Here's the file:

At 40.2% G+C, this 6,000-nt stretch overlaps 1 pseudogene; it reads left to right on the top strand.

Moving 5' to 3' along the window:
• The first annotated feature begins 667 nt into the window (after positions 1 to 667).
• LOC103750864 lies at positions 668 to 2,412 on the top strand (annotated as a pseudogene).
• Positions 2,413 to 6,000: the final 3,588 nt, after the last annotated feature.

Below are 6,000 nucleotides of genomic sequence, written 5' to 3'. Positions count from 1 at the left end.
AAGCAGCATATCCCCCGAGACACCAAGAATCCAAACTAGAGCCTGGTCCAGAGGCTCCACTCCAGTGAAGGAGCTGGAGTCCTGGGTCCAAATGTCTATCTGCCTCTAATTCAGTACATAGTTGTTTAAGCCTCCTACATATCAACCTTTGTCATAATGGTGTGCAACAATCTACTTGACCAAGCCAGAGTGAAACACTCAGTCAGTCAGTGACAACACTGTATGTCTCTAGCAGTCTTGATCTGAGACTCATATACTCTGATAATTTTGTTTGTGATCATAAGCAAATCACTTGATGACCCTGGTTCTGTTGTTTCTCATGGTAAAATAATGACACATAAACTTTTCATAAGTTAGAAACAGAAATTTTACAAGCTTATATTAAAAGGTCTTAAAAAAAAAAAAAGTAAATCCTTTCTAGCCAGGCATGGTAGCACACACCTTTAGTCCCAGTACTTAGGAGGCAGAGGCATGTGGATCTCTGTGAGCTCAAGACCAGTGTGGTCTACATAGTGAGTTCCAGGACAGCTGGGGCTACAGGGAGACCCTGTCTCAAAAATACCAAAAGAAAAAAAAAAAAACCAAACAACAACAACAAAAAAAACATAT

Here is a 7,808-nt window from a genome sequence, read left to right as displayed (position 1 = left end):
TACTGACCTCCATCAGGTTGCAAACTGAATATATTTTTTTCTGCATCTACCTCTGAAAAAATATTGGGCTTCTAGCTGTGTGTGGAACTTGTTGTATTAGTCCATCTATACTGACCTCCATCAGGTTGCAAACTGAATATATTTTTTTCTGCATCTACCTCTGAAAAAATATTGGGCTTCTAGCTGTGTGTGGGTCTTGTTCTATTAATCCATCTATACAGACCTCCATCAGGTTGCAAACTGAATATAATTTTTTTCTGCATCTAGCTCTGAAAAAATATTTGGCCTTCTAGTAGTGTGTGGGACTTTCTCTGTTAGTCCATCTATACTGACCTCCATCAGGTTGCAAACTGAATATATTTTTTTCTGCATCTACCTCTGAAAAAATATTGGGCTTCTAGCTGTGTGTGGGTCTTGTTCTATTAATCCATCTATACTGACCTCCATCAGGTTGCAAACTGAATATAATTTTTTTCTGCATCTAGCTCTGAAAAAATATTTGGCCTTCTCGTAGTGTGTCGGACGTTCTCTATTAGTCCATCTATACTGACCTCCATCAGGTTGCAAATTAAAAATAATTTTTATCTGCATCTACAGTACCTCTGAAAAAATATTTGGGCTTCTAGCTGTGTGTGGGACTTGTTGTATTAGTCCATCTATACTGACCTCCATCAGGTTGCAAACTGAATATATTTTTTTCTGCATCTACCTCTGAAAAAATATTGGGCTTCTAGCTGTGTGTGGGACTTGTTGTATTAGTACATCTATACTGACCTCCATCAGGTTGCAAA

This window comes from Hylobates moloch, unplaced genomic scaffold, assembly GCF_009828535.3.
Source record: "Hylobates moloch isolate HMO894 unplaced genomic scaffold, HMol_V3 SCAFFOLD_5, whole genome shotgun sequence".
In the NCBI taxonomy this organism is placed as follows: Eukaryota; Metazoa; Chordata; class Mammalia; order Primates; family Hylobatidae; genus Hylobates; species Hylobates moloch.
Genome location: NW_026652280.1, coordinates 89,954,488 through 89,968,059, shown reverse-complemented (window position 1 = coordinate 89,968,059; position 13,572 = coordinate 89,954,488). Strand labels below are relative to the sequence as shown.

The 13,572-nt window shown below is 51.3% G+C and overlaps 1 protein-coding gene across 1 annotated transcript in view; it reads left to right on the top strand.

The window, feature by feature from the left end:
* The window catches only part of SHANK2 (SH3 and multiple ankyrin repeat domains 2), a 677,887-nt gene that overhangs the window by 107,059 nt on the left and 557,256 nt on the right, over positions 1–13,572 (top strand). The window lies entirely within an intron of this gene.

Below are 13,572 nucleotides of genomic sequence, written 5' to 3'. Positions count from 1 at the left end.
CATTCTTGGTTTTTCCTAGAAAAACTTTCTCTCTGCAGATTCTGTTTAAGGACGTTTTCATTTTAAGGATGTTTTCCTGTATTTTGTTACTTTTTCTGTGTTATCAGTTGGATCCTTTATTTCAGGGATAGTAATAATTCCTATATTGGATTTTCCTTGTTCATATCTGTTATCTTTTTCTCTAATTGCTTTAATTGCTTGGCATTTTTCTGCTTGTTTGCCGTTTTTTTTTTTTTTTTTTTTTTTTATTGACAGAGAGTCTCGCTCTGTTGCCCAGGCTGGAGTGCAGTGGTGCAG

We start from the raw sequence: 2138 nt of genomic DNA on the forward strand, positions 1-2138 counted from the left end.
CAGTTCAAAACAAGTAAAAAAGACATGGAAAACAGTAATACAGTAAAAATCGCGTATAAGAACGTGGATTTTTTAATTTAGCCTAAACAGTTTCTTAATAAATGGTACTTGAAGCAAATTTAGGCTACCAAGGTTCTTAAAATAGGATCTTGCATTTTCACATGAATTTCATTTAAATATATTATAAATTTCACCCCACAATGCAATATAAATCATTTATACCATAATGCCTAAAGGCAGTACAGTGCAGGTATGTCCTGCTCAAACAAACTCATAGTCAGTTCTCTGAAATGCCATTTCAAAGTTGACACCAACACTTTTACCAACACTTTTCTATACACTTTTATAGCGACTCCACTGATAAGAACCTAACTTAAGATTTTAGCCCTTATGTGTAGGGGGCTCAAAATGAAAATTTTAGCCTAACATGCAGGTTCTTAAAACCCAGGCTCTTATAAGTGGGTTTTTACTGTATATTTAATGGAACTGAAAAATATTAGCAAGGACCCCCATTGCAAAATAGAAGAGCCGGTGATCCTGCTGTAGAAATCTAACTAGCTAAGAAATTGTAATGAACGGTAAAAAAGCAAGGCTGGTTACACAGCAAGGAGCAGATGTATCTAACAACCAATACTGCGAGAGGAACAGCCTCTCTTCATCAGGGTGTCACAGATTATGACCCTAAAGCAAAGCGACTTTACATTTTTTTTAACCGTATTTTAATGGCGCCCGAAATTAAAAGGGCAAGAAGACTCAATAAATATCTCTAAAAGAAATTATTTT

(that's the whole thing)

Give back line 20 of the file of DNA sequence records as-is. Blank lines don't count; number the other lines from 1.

CAGTTCAAAACAAGTAAAAAAGACATGGAAAACAGTAATACAGTAAAAATCGCGTATAAGAACGTGGATTTTTTAATTTAGCCTAAACAGTTTCTTAATAAATGGTACTTGAAGCAAATTTAGGCTACCAAGGTTCTTAAAATAGGATCTTGCATTTTCACATGAATTTCATTTAAATATATTATAAATTTCACCCCACAATGCAATATAAATCATTTATACCATAATGCCTAAAGGCAGTACAGTGCAGGTATGTCCTGCTCAAACAAACTCATAGTCAGTTCTCTGAAATGCCATTTCAAAGTTGACACCAACACTTTTACCAACACTTTTCTATACACTTTTATAGCGACTCCACTGATAAGAACCTAACTTAAGATTTTAGCCCTTATGTGTAGGGGGCTCAAAATGAAAATTTTAGCCTAACATGCAGGTTCTTAAAACCCAGGCTCTTATAAGTGGGTTTTTACTGTATATTTAATGGAACTGAAAAATATTAGCAAGGACCCCCATTGCAAAATAGAAGAGCCGGTGATCCTGCTGTAGAAATCTAACTAGCTAAGAAATTGTAATGAACGGTAAAAAAGCAAGGCTGGTTACACAGCAAGGAGCAGATGTATCTAACAACCAATACTGCGAGAGGAACAGCCTCTCTTCATCAGGGTGTCACAGATTATGACCCTAAAGCAAAGCGACTTTACATTTTTTTTAACCGTATTTTAATGGCGCCCGAAATTAAAAGGGCAAGAAGACTCAATAAATATCTCTAAAAGAAATTATTTT